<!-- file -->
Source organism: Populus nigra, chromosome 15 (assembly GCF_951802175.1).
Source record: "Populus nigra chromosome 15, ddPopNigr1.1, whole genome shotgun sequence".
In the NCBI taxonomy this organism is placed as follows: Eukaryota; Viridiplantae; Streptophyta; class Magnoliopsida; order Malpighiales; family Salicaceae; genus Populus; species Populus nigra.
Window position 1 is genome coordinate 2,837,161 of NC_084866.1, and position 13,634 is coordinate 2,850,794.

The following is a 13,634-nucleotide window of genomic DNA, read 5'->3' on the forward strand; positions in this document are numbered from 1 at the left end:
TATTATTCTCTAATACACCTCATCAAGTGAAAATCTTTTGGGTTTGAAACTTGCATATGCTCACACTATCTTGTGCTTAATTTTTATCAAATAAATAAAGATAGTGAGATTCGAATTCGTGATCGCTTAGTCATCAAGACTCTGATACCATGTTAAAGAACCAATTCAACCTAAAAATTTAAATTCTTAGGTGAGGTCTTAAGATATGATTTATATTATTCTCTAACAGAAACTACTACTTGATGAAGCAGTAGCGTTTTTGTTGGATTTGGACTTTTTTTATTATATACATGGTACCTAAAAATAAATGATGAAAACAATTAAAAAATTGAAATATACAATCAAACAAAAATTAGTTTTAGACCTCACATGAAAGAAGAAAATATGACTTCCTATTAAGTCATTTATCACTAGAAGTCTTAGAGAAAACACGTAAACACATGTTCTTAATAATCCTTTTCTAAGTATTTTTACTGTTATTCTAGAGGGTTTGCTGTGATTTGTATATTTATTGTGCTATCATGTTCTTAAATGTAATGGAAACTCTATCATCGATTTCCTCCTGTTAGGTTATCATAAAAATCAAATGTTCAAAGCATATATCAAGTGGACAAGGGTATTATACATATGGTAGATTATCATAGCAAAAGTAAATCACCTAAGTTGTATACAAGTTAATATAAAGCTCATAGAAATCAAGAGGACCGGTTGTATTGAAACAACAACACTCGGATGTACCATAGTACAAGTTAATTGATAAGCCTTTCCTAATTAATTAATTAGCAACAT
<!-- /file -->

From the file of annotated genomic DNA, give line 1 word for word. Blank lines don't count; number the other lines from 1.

Source organism: Populus nigra, chromosome 15 (assembly GCF_951802175.1).